• A systematic review and meta-analysis of 49 randomized controlled trials featuring 1709 participants demonstrated that carnosine might have a protective effect against diabetes. In this review, carnosine supplementation led to improvements in fasting glucose, HbA1c, and post-prandial (post-meal) glucose.
  • The review also found that carnosine may lower several markers of cardiovascular risk. These markers included inflammatory markers such as C-reactive protein and triglycerides.
Key Point: Histidine (along with alanine) is a precursor for the synthesis of carnosine.

Best Dietary Sources of Histidine

Generally speaking, the best way to get histidine is through eating protein-rich foods like meat, dairy, eggs, and seafood.

However, the table below shows the foods which are most concentrated in histidine per 100 grams (36);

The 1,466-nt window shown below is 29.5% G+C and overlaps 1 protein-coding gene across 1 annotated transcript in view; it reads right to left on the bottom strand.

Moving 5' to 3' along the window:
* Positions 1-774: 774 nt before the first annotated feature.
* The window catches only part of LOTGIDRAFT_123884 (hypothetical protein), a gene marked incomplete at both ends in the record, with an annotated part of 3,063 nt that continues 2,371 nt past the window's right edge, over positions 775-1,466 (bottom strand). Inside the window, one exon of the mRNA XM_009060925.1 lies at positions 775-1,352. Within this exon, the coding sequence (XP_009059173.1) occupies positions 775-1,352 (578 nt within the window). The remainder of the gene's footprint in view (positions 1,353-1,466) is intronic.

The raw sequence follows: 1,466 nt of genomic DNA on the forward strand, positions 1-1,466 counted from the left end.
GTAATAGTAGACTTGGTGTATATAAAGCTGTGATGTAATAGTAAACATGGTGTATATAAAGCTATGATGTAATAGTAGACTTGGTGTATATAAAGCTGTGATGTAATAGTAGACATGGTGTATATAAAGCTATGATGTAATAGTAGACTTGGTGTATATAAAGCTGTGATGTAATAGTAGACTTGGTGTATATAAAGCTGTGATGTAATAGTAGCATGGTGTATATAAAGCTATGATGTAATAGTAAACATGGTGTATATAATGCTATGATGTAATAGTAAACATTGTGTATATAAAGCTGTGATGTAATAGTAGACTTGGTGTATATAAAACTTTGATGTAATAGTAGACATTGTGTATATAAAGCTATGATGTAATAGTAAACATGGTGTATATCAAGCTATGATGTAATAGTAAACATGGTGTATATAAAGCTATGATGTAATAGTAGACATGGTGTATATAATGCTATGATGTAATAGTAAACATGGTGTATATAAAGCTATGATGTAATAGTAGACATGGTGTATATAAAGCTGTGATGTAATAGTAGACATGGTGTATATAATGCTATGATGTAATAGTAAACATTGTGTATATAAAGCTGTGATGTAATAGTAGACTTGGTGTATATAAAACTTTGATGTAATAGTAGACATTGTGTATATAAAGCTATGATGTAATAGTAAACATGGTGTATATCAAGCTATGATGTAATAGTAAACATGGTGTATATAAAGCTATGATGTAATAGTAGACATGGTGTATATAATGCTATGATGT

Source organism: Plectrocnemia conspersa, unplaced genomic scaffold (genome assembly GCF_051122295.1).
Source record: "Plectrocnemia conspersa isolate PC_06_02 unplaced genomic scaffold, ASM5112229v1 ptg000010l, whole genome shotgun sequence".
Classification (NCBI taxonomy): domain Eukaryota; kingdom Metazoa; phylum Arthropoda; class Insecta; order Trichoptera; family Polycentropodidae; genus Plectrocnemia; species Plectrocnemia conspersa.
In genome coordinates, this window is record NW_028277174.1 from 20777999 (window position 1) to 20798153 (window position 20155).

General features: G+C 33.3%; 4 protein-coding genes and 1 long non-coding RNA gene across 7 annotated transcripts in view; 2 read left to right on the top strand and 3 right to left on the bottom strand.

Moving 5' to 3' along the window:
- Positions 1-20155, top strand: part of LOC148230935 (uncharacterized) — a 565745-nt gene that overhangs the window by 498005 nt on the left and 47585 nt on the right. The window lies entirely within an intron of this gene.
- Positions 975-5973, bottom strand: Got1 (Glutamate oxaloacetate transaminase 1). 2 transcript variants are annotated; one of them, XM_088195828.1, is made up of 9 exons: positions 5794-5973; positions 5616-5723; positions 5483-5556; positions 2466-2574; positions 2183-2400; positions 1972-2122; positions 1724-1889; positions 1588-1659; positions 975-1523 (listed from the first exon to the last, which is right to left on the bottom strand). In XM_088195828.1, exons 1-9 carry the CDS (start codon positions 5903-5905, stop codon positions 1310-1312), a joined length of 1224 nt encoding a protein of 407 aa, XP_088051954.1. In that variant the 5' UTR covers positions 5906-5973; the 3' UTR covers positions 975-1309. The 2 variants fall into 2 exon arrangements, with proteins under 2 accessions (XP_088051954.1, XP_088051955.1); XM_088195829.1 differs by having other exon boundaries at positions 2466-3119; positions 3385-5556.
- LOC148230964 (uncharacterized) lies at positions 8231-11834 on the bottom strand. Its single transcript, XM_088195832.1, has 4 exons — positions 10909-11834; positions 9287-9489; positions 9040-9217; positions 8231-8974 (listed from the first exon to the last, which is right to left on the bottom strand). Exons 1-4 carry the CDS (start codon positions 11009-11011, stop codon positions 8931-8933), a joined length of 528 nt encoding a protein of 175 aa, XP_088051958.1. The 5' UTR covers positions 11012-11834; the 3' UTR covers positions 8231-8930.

Histidine Content of Food (Per 100 Grams)
Food Histidine Content (g)
Beef, round, lean, cooked 1.41 g
Bacon, broiled 1.39 g
Hard parmesan cheese 1.38 g
Pork chops, lean, cooked 1.27 g
Romano cheese 1.23 g
Chicken breast, cooked 1.20 g
Bratwurst 1.09 g
Lamb, lean, cooked 1.08 g
Soybeans, dry-roasted 1.07 g
Hemp seed 0.97 g
Key Point: Meat and hard cheese tends to be the best gram-for-gram source of histidine.

Final Thoughts

Like all essential amino acids, histidine plays an important role in a wide range of metabolic processes.

Fortunately, providing we consume sufficient protein, we don’t need to overthink whether or not we are consuming enough.

However, the research does show that histidine supplementation could potentially have benefits in certain circumstances.

For those interested in histidine (or carnosine) supplementation, some useful further reading can be found below;

For more on amino acids, see this guide to leucine.

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Michael Joseph, MSc

Michael works as a nutrition educator in a community setting and holds a Master's Degree in Clinical Nutrition. He believes in providing reliable and objective nutritional information to allow informed decisions.